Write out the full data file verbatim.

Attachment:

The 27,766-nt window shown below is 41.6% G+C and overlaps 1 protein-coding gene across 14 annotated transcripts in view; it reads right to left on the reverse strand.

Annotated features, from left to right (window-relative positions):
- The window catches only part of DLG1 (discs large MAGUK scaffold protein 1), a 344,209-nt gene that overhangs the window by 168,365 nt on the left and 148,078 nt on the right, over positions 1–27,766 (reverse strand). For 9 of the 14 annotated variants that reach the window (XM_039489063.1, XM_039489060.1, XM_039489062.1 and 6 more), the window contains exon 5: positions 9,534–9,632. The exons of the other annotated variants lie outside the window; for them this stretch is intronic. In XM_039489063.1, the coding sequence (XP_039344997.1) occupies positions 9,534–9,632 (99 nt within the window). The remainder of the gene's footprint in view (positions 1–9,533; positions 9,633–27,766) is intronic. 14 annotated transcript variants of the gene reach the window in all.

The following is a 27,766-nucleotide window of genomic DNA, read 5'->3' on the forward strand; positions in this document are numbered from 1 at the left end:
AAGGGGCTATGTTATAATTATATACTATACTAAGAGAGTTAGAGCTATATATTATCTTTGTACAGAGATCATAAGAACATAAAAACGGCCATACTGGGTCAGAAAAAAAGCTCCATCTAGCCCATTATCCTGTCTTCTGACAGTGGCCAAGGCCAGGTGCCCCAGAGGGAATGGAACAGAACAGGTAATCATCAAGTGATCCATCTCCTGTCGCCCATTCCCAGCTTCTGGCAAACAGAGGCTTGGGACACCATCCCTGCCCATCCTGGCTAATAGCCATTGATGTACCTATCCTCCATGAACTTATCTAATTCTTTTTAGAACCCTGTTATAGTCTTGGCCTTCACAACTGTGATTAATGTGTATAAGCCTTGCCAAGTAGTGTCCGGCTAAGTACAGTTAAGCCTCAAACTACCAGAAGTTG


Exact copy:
The 27,766-nt window shown below is 41.6% G+C and overlaps 1 protein-coding gene across 14 annotated transcripts in view; it reads right to left on the reverse strand.

Annotated features, from left to right (window-relative positions):
- The window catches only part of DLG1 (discs large MAGUK scaffold protein 1), a 344,209-nt gene that overhangs the window by 168,365 nt on the left and 148,078 nt on the right, over positions 1–27,766 (reverse strand). For 9 of the 14 annotated variants that reach the window (XM_039489063.1, XM_039489060.1, XM_039489062.1 and 6 more), the window contains exon 5: positions 9,534–9,632. The exons of the other annotated variants lie outside the window; for them this stretch is intronic. In XM_039489063.1, the coding sequence (XP_039344997.1) occupies positions 9,534–9,632 (99 nt within the window). The remainder of the gene's footprint in view (positions 1–9,533; positions 9,633–27,766) is intronic. 14 annotated transcript variants of the gene reach the window in all.

The following is a 27,766-nucleotide window of genomic DNA, read 5'->3' on the forward strand; positions in this document are numbered from 1 at the left end:
AAGGGGCTATGTTATAATTATATACTATACTAAGAGAGTTAGAGCTATATATTATCTTTGTACAGAGATCATAAGAACATAAAAACGGCCATACTGGGTCAGAAAAAAAGCTCCATCTAGCCCATTATCCTGTCTTCTGACAGTGGCCAAGGCCAGGTGCCCCAGAGGGAATGGAACAGAACAGGTAATCATCAAGTGATCCATCTCCTGTCGCCCATTCCCAGCTTCTGGCAAACAGAGGCTTGGGACACCATCCCTGCCCATCCTGGCTAATAGCCATTGATGTACCTATCCTCCATGAACTTATCTAATTCTTTTTAGAACCCTGTTATAGTCTTGGCCTTCACAACTGTGATTAATGTGTATAAGCCTTGCCAAGTAGTGTCCGGCTAAGTACAGTTAAGCCTCAAACTACCAGAAGTTG